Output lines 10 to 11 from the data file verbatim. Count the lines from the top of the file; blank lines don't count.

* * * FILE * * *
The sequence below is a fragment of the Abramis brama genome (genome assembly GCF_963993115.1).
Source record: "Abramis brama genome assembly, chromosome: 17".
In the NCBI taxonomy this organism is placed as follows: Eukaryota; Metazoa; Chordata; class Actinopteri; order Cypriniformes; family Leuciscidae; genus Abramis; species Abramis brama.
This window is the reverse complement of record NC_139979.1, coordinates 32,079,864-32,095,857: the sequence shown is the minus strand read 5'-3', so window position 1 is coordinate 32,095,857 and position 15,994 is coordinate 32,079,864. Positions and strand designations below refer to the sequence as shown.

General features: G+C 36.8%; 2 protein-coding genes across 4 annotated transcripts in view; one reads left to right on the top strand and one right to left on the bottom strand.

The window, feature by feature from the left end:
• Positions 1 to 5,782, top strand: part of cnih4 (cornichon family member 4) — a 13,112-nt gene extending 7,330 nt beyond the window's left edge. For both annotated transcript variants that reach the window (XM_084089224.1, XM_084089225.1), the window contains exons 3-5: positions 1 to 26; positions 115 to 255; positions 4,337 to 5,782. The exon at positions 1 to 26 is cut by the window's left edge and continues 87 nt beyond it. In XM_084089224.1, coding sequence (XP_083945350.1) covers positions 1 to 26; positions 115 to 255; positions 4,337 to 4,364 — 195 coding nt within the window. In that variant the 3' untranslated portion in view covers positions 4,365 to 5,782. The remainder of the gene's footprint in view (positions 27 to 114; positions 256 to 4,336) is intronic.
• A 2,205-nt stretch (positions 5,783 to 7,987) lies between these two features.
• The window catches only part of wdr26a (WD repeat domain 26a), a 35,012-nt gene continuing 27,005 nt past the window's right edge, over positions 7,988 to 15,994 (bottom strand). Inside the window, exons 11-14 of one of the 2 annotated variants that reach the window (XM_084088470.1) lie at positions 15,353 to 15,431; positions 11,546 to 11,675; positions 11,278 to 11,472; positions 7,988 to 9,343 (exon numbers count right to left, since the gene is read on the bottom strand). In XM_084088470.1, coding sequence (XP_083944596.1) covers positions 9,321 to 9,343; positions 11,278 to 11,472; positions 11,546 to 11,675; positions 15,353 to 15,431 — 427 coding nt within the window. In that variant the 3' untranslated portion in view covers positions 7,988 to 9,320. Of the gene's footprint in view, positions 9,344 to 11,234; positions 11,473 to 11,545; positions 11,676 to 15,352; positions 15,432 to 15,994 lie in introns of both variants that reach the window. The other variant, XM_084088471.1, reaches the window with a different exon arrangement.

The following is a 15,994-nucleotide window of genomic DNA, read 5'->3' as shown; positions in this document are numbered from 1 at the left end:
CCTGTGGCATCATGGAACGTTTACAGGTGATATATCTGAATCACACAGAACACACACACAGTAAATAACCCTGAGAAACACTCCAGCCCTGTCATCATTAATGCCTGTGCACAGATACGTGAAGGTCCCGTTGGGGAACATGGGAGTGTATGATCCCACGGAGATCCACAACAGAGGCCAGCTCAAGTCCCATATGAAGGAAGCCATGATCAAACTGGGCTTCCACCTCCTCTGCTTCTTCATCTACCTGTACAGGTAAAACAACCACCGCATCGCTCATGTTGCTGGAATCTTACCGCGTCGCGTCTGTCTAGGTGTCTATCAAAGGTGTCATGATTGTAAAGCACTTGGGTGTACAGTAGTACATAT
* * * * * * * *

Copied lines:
The following is a 15,994-nucleotide window of genomic DNA, read 5'->3' as shown; positions in this document are numbered from 1 at the left end:
CCTGTGGCATCATGGAACGTTTACAGGTGATATATCTGAATCACACAGAACACACACACAGTAAATAACCCTGAGAAACACTCCAGCCCTGTCATCATTAATGCCTGTGCACAGATACGTGAAGGTCCCGTTGGGGAACATGGGAGTGTATGATCCCACGGAGATCCACAACAGAGGCCAGCTCAAGTCCCATATGAAGGAAGCCATGATCAAACTGGGCTTCCACCTCCTCTGCTTCTTCATCTACCTGTACAGGTAAAACAACCACCGCATCGCTCATGTTGCTGGAATCTTACCGCGTCGCGTCTGTCTAGGTGTCTATCAAAGGTGTCATGATTGTAAAGCACTTGGGTGTACAGTAGTACATAT